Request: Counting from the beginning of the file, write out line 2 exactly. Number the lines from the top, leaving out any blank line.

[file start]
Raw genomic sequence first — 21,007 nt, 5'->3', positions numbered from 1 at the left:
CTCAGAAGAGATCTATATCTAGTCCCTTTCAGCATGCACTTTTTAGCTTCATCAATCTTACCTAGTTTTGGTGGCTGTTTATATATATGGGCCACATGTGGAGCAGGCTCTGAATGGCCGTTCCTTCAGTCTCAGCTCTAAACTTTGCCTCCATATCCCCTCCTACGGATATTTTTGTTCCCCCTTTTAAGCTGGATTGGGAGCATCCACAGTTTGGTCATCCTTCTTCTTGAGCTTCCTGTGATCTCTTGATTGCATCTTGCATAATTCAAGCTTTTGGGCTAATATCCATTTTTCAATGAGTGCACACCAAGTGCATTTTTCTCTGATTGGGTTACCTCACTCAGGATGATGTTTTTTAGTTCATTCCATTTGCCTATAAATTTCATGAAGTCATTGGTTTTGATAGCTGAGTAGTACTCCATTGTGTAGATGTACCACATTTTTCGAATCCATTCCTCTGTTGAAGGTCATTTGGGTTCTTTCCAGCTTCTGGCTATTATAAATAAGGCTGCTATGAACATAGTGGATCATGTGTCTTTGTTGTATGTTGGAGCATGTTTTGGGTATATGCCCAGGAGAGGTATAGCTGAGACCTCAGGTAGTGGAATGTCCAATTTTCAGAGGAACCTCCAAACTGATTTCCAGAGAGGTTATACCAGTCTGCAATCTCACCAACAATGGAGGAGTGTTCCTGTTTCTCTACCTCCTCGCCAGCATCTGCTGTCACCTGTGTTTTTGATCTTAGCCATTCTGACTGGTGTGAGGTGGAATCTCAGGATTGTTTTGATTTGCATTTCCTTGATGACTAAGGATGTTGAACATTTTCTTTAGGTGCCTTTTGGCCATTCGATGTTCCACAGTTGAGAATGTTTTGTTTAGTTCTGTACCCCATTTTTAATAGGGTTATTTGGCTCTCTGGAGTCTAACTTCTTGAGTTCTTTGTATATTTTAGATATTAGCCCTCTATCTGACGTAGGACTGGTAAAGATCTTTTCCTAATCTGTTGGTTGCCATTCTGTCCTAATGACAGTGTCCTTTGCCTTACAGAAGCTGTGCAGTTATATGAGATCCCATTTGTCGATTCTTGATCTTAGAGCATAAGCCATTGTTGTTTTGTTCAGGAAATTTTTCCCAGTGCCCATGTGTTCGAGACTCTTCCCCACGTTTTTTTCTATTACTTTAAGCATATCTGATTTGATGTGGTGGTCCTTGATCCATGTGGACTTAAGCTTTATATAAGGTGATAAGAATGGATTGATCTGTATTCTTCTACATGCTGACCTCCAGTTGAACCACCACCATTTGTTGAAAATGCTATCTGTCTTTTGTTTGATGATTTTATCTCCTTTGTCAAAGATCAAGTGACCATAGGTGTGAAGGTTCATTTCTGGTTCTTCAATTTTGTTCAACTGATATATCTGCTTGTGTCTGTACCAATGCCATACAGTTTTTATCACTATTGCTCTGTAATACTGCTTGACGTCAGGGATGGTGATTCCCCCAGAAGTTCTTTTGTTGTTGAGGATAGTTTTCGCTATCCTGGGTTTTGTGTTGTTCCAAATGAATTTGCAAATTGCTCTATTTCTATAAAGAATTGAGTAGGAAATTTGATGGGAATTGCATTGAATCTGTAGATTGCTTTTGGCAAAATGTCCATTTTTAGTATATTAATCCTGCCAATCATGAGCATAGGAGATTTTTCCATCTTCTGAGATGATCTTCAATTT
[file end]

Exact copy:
CTCAGAAGAGATCTATATCTAGTCCCTTTCAGCATGCACTTTTTAGCTTCATCAATCTTACCTAGTTTTGGTGGCTGTTTATATATATGGGCCACATGTGGAGCAGGCTCTGAATGGCCGTTCCTTCAGTCTCAGCTCTAAACTTTGCCTCCATATCCCCTCCTACGGATATTTTTGTTCCCCCTTTTAAGCTGGATTGGGAGCATCCACAGTTTGGTCATCCTTCTTCTTGAGCTTCCTGTGATCTCTTGATTGCATCTTGCATAATTCAAGCTTTTGGGCTAATATCCATTTTTCAATGAGTGCACACCAAGTGCATTTTTCTCTGATTGGGTTACCTCACTCAGGATGATGTTTTTTAGTTCATTCCATTTGCCTATAAATTTCATGAAGTCATTGGTTTTGATAGCTGAGTAGTACTCCATTGTGTAGATGTACCACATTTTTCGAATCCATTCCTCTGTTGAAGGTCATTTGGGTTCTTTCCAGCTTCTGGCTATTATAAATAAGGCTGCTATGAACATAGTGGATCATGTGTCTTTGTTGTATGTTGGAGCATGTTTTGGGTATATGCCCAGGAGAGGTATAGCTGAGACCTCAGGTAGTGGAATGTCCAATTTTCAGAGGAACCTCCAAACTGATTTCCAGAGAGGTTATACCAGTCTGCAATCTCACCAACAATGGAGGAGTGTTCCTGTTTCTCTACCTCCTCGCCAGCATCTGCTGTCACCTGTGTTTTTGATCTTAGCCATTCTGACTGGTGTGAGGTGGAATCTCAGGATTGTTTTGATTTGCATTTCCTTGATGACTAAGGATGTTGAACATTTTCTTTAGGTGCCTTTTGGCCATTCGATGTTCCACAGTTGAGAATGTTTTGTTTAGTTCTGTACCCCATTTTTAATAGGGTTATTTGGCTCTCTGGAGTCTAACTTCTTGAGTTCTTTGTATATTTTAGATATTAGCCCTCTATCTGACGTAGGACTGGTAAAGATCTTTTCCTAATCTGTTGGTTGCCATTCTGTCCTAATGACAGTGTCCTTTGCCTTACAGAAGCTGTGCAGTTATATGAGATCCCATTTGTCGATTCTTGATCTTAGAGCATAAGCCATTGTTGTTTTGTTCAGGAAATTTTTCCCAGTGCCCATGTGTTCGAGACTCTTCCCCACGTTTTTTTCTATTACTTTAAGCATATCTGATTTGATGTGGTGGTCCTTGATCCATGTGGACTTAAGCTTTATATAAGGTGATAAGAATGGATTGATCTGTATTCTTCTACATGCTGACCTCCAGTTGAACCACCACCATTTGTTGAAAATGCTATCTGTCTTTTGTTTGATGATTTTATCTCCTTTGTCAAAGATCAAGTGACCATAGGTGTGAAGGTTCATTTCTGGTTCTTCAATTTTGTTCAACTGATATATCTGCTTGTGTCTGTACCAATGCCATACAGTTTTTATCACTATTGCTCTGTAATACTGCTTGACGTCAGGGATGGTGATTCCCCCAGAAGTTCTTTTGTTGTTGAGGATAGTTTTCGCTATCCTGGGTTTTGTGTTGTTCCAAATGAATTTGCAAATTGCTCTATTTCTATAAAGAATTGAGTAGGAAATTTGATGGGAATTGCATTGAATCTGTAGATTGCTTTTGGCAAAATGTCCATTTTTAGTATATTAATCCTGCCAATCATGAGCATAGGAGATTTTTCCATCTTCTGAGATGATCTTCAATTT